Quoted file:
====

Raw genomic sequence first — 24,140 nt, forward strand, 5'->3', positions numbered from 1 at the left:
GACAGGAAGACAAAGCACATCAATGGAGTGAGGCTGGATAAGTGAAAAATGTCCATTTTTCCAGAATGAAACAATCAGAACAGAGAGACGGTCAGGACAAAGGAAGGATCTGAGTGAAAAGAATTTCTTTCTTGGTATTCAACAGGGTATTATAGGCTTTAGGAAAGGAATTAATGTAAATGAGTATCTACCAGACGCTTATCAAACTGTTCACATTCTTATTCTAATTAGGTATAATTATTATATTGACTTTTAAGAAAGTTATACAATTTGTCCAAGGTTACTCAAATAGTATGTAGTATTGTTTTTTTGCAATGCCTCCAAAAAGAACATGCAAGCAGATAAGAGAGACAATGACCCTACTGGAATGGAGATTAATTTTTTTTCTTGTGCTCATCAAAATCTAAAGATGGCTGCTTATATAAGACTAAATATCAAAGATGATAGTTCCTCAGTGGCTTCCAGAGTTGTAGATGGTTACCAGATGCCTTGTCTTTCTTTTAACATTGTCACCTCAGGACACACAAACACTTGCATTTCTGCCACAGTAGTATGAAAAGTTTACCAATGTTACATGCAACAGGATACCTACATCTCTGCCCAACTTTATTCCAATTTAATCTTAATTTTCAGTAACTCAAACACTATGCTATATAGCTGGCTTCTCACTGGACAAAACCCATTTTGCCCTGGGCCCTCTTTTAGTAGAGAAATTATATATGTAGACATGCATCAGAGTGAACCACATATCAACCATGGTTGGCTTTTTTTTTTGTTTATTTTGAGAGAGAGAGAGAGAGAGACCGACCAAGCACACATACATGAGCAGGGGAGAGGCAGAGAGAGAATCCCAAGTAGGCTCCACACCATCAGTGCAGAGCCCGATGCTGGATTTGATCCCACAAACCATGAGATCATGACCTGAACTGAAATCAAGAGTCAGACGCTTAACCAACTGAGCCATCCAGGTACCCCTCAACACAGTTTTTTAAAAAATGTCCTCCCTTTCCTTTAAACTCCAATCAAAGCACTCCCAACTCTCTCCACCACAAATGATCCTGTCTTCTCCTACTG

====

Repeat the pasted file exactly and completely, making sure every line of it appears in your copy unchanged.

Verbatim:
Raw genomic sequence first — 24,140 nt, forward strand, 5'->3', positions numbered from 1 at the left:
GACAGGAAGACAAAGCACATCAATGGAGTGAGGCTGGATAAGTGAAAAATGTCCATTTTTCCAGAATGAAACAATCAGAACAGAGAGACGGTCAGGACAAAGGAAGGATCTGAGTGAAAAGAATTTCTTTCTTGGTATTCAACAGGGTATTATAGGCTTTAGGAAAGGAATTAATGTAAATGAGTATCTACCAGACGCTTATCAAACTGTTCACATTCTTATTCTAATTAGGTATAATTATTATATTGACTTTTAAGAAAGTTATACAATTTGTCCAAGGTTACTCAAATAGTATGTAGTATTGTTTTTTTGCAATGCCTCCAAAAAGAACATGCAAGCAGATAAGAGAGACAATGACCCTACTGGAATGGAGATTAATTTTTTTTCTTGTGCTCATCAAAATCTAAAGATGGCTGCTTATATAAGACTAAATATCAAAGATGATAGTTCCTCAGTGGCTTCCAGAGTTGTAGATGGTTACCAGATGCCTTGTCTTTCTTTTAACATTGTCACCTCAGGACACACAAACACTTGCATTTCTGCCACAGTAGTATGAAAAGTTTACCAATGTTACATGCAACAGGATACCTACATCTCTGCCCAACTTTATTCCAATTTAATCTTAATTTTCAGTAACTCAAACACTATGCTATATAGCTGGCTTCTCACTGGACAAAACCCATTTTGCCCTGGGCCCTCTTTTAGTAGAGAAATTATATATGTAGACATGCATCAGAGTGAACCACATATCAACCATGGTTGGCTTTTTTTTTTGTTTATTTTGAGAGAGAGAGAGAGAGAGACCGACCAAGCACACATACATGAGCAGGGGAGAGGCAGAGAGAGAATCCCAAGTAGGCTCCACACCATCAGTGCAGAGCCCGATGCTGGATTTGATCCCACAAACCATGAGATCATGACCTGAACTGAAATCAAGAGTCAGACGCTTAACCAACTGAGCCATCCAGGTACCCCTCAACACAGTTTTTTAAAAAATGTCCTCCCTTTCCTTTAAACTCCAATCAAAGCACTCCCAACTCTCTCCACCACAAATGATCCTGTCTTCTCCTACTG